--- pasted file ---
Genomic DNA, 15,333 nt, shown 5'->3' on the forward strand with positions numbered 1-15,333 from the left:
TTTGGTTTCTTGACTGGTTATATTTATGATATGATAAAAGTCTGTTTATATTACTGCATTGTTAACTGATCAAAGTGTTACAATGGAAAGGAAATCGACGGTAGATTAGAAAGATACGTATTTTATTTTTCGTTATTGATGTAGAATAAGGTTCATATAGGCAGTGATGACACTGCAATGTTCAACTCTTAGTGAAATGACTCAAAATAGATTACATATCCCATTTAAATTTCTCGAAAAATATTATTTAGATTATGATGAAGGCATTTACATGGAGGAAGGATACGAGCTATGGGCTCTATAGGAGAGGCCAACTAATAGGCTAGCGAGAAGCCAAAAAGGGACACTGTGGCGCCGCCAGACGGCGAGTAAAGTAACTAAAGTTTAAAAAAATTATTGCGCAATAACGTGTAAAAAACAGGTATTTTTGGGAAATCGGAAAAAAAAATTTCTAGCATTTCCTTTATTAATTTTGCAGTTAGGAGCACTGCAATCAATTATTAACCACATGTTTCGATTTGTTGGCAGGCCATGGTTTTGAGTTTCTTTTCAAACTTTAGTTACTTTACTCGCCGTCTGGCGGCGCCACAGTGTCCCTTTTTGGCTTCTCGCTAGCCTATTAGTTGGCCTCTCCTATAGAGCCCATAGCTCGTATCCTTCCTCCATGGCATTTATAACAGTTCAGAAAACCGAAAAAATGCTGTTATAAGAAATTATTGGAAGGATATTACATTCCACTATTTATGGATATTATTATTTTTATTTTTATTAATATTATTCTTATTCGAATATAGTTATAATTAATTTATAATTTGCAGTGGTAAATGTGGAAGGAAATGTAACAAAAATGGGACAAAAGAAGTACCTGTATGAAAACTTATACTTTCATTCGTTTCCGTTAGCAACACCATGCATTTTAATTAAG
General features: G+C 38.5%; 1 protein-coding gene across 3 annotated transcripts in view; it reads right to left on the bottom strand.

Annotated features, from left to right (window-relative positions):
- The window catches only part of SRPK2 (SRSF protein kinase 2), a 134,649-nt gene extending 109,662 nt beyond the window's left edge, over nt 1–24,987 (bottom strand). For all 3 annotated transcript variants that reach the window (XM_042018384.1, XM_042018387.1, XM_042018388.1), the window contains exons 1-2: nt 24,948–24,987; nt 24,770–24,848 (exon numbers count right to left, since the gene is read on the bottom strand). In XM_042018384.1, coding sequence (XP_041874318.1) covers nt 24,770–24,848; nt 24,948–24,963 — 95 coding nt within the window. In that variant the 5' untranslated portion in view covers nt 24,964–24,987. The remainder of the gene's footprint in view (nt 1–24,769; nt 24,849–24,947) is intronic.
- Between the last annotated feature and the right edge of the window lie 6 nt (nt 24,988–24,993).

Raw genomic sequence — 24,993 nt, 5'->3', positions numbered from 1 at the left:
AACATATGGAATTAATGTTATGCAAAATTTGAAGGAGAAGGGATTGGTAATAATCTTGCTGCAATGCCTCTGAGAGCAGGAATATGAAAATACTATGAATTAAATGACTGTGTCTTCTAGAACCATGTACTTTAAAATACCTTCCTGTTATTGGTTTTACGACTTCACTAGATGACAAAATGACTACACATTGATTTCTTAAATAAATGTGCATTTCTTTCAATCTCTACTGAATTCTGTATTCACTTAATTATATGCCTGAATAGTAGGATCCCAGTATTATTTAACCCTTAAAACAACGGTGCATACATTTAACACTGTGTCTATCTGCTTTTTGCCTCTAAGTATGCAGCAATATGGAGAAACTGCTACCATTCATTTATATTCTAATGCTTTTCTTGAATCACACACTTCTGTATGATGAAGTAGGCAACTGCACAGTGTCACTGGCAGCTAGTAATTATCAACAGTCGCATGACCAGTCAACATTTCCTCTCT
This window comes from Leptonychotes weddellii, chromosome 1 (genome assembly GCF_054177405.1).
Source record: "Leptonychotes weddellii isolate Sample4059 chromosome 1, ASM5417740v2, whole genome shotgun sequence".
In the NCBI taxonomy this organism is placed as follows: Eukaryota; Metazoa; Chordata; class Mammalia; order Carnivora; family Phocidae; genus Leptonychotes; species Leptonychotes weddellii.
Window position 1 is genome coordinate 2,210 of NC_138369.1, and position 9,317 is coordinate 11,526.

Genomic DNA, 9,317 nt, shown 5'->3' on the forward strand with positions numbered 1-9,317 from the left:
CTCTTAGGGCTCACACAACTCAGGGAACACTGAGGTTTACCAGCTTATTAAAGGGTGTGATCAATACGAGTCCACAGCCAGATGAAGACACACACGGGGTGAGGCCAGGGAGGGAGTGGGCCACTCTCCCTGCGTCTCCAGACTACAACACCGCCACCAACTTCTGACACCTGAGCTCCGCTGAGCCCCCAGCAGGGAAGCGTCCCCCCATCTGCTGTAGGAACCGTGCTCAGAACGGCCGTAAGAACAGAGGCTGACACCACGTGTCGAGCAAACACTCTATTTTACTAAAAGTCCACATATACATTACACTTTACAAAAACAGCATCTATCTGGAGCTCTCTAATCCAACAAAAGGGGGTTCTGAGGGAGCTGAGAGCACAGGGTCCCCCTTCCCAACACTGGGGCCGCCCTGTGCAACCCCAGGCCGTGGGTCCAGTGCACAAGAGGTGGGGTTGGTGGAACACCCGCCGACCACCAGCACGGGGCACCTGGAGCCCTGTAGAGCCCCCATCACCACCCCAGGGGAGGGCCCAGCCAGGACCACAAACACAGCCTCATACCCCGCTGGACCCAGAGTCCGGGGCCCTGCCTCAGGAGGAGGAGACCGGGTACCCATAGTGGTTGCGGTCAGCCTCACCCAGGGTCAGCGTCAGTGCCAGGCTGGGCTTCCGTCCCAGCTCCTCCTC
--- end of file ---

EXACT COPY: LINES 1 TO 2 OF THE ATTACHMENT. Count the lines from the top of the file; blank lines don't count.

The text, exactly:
Genomic DNA, 15,333 nt, shown 5'->3' on the forward strand with positions numbered 1-15,333 from the left:
TTTGGTTTCTTGACTGGTTATATTTATGATATGATAAAAGTCTGTTTATATTACTGCATTGTTAACTGATCAAAGTGTTACAATGGAAAGGAAATCGACGGTAGATTAGAAAGATACGTATTTTATTTTTCGTTATTGATGTAGAATAAGGTTCATATAGGCAGTGATGACACTGCAATGTTCAACTCTTAGTGAAATGACTCAAAATAGATTACATATCCCATTTAAATTTCTCGAAAAATATTATTTAGATTATGATGAAGGCATTTACATGGAGGAAGGATACGAGCTATGGGCTCTATAGGAGAGGCCAACTAATAGGCTAGCGAGAAGCCAAAAAGGGACACTGTGGCGCCGCCAGACGGCGAGTAAAGTAACTAAAGTTTAAAAAAATTATTGCGCAATAACGTGTAAAAAACAGGTATTTTTGGGAAATCGGAAAAAAAAATTTCTAGCATTTCCTTTATTAATTTTGCAGTTAGGAGCACTGCAATCAATTATTAACCACATGTTTCGATTTGTTGGCAGGCCATGGTTTTGAGTTTCTTTTCAAACTTTAGTTACTTTACTCGCCGTCTGGCGGCGCCACAGTGTCCCTTTTTGGCTTCTCGCTAGCCTATTAGTTGGCCTCTCCTATAGAGCCCATAGCTCGTATCCTTCCTCCATGGCATTTATAACAGTTCAGAAAACCGAAAAAATGCTGTTATAAGAAATTATTGGAAGGATATTACATTCCACTATTTATGGATATTATTATTTTTATTTTTATTAATATTATTCTTATTCGAATATAGTTATAATTAATTTATAATTTGCAGTGGTAAATGTGGAAGGAAATGTAACAAAAATGGGACAAAAGAAGTACCTGTATGAAAACTTATACTTTCATTCGTTTCCGTTAGCAACACCATGCATTTTAATTAAG